Monday, March 23, 2015

‘My Senior Year at a Christian Fundamentalist College’ (Book Review)

Author Jeri Massi has spent much of her career reporting on sexual abuse committed by clergy at what are called “Independent Fundamentalist Baptist” (IFB) churches and universities. This research has led to books addressing legalism, patriarchy, and spiritual abuse in churches today. Since Massi is a novelist at heart, it’s not surprising that she would also find inspiration for fiction in these real-life tragedies. This is what Secret Radio: My Senior Year at a Christian Fundamentalist College (Twenty-Five Years Ago) By Grace Jovian (Jupiter Rising Books, 2014) is all about.

We’re introduced to college senior Grace Jovian, probably named in honor of GRACE, the organization that investigated Bob Jones University’s handling of complaints of sexual abuse. As the book opens, her summer vacation has been ruined and her spiritual foundation rocked by the discovery that all is not squeaky clean in her family. Upon returning to college, Grace begins to question everything she’s been brought up – brainwashed? – to believe. Once a model female student, her newly-found open-mindedness leads her to befriend the religious outcasts and butt heads with the college’s entrenched authoritarianism and androcentrism.

To be honest, I think this book and I got off on the wrong foot. One of the first things I noticed was that the cover and frontispiece unabashedly make “Grace Jovian” out to be the author. Sure, the copyright stuff and the “advisory” clearly show that the book is a novel by Jeri Massi, but who’s actually going to read those? I felt that the author or publisher was purposely trying to mislead the public into thinking this fictitious work was an autobiography and that the events told were true. Believe me when I say that questioning the author’s integrity is not the most enjoyable way to begin reviewing a book.

Once I got into the story, I’ll admit the Secret Radio sort of grew on me. Massi knows how to keep a story moving forward and hang on to her audience. Yet even as I turned each page, curious about what would happen next, there was a nagging feeling that all wasn’t right with the book. I don’t just mean to point out the typos and too-small margins. There were fundamental problems with how the novel was worked out.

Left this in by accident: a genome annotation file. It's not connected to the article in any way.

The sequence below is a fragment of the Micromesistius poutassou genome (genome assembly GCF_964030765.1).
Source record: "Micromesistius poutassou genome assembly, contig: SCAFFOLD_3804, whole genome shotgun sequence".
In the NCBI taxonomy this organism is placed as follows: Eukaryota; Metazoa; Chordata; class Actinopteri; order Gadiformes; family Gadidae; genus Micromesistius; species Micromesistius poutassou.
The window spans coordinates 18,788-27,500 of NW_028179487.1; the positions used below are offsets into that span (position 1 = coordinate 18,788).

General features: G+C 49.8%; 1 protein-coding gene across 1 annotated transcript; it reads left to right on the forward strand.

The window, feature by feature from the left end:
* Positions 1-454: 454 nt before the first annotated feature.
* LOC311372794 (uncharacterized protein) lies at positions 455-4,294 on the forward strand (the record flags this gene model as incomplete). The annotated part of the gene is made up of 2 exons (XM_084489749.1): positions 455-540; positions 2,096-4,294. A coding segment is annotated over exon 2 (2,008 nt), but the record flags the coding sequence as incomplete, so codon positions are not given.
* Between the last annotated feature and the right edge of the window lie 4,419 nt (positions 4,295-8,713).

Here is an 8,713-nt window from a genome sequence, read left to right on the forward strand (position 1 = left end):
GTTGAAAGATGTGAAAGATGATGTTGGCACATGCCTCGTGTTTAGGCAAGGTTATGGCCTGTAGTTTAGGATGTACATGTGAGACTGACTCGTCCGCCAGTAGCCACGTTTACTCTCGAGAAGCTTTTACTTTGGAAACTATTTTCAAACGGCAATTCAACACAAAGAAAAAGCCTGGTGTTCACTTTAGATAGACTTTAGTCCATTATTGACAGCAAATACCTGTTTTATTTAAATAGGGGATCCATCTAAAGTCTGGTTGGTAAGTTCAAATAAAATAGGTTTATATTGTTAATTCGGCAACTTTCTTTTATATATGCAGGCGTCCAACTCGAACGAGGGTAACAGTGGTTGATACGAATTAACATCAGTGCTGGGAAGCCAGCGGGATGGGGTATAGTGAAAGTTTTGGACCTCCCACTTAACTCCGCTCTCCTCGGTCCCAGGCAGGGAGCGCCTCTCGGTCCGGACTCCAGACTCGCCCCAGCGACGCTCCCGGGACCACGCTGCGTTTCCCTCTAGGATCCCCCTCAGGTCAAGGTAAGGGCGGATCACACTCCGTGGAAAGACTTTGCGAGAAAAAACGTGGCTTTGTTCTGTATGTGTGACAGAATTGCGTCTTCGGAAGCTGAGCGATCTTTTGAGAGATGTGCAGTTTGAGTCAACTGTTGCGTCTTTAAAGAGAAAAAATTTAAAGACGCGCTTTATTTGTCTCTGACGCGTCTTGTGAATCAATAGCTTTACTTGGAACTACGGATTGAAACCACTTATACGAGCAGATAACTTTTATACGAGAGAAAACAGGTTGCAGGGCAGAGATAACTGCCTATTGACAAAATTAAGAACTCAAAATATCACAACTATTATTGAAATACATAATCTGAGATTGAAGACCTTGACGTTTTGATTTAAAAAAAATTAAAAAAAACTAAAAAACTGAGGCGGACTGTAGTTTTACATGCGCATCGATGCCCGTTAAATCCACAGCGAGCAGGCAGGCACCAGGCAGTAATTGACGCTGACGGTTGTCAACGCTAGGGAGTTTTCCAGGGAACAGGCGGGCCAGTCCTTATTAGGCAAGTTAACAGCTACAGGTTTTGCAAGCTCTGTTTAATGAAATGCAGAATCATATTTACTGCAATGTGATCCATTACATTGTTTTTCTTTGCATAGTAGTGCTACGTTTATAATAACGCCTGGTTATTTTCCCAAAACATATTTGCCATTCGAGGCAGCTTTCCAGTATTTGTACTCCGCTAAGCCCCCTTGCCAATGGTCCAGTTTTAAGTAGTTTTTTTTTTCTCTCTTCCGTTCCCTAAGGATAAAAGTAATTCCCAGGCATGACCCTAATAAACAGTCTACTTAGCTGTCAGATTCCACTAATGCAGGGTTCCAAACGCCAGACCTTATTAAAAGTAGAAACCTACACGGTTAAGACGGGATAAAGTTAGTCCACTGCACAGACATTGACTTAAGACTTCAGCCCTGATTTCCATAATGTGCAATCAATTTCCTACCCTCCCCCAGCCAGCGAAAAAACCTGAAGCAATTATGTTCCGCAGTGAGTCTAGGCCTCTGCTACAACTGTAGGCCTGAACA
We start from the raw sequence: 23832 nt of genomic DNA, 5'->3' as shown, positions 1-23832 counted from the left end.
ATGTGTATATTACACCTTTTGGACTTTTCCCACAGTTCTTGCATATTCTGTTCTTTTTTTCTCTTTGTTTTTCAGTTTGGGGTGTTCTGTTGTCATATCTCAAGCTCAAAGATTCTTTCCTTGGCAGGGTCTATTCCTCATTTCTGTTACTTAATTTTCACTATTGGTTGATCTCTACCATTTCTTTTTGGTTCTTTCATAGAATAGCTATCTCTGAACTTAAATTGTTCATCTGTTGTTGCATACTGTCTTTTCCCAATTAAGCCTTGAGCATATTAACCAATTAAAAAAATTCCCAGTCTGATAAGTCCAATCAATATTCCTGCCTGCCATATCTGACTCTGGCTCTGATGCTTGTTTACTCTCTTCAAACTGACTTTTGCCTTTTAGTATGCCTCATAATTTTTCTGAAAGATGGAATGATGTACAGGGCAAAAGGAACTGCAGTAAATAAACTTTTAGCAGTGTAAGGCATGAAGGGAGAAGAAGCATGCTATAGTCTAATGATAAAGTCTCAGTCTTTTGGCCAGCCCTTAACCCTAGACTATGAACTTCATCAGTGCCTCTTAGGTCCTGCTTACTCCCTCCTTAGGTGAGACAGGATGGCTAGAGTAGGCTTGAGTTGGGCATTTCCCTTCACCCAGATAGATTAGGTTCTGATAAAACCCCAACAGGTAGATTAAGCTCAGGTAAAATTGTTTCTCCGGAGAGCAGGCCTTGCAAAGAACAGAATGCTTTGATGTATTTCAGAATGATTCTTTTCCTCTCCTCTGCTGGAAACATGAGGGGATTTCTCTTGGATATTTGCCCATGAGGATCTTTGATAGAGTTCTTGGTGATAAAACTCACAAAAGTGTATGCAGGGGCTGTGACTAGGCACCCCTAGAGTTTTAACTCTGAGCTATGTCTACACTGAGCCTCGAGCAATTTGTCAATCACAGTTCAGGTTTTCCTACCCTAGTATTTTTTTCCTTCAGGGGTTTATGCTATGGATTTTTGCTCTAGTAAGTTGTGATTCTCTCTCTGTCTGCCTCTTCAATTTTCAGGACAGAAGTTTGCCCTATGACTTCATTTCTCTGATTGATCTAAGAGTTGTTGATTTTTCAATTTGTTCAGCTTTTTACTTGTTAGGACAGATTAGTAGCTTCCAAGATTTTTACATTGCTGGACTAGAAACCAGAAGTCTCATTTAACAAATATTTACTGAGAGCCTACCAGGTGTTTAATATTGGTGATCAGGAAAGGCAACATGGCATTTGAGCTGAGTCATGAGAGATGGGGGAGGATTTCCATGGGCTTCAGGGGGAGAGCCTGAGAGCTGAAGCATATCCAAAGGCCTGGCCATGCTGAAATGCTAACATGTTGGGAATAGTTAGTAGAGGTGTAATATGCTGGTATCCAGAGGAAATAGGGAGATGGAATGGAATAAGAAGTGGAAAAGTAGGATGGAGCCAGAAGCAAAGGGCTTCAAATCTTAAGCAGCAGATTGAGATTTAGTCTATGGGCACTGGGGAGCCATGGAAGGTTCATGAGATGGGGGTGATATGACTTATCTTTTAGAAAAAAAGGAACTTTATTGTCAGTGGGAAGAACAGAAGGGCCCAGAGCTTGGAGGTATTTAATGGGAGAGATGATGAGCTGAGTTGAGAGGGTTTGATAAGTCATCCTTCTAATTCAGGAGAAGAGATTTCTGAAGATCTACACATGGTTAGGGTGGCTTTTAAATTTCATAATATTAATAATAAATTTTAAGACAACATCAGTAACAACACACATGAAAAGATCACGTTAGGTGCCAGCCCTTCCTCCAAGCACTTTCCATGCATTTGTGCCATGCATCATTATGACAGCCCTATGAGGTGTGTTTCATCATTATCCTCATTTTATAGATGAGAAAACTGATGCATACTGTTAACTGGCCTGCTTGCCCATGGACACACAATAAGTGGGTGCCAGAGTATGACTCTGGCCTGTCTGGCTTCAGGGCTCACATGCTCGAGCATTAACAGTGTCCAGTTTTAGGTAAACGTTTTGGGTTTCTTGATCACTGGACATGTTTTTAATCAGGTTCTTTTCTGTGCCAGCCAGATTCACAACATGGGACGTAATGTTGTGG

When the reader first meets Grace, it seems that she has already rejected, in just one summer, everything her faith and identity has been founded on. Those of us who have gone through those sorts of experiences know that, in real life, it often takes years of reevaluating your beliefs before you can confidently claim to hold new positions. Grace, however, seems to do so overnight. We don’t see her struggling against, say, an entrenched belief in male superiority. She just decides it’s wrong, and assumes that the reader hearing her story will go along with that. It’s enough to wonder if the character really ever held those views at all. Or more appropriately said, Massi doesn’t convince me that her character was ever the “fundamentalist” she was supposed to have been.

I also am weary about who exactly is the target audience. Plainly clothed and 470-pages thick, Secret Radio is not exactly set to attract younger readers, and attract younger readers it must. Stereotyped black-and-white characters engaging in juvenile behavior such as snooping, pranking, and sneaking out doesn’t make serious literature. On the other hand, the issues discussed in the book are not what would normally be deemed “appropriate for children,” and debate over religious doctrine would likely bore most young readers. I think I would’ve preferred a novel addressing the same problems but in a way that would appeal to adult readers: a heroine who actually seems conflicted, realistic supporting cast members who lie on the continuum between “totally good” and “totally bad,” and a main plot incorporating the sorts of tragedy that inspired the story in the first place. Then I’d say Massi was on her way to publishing a winner.

Disclaimer: I received a copy of this book as a First Reads giveaway winner on There was no obligation to write a review.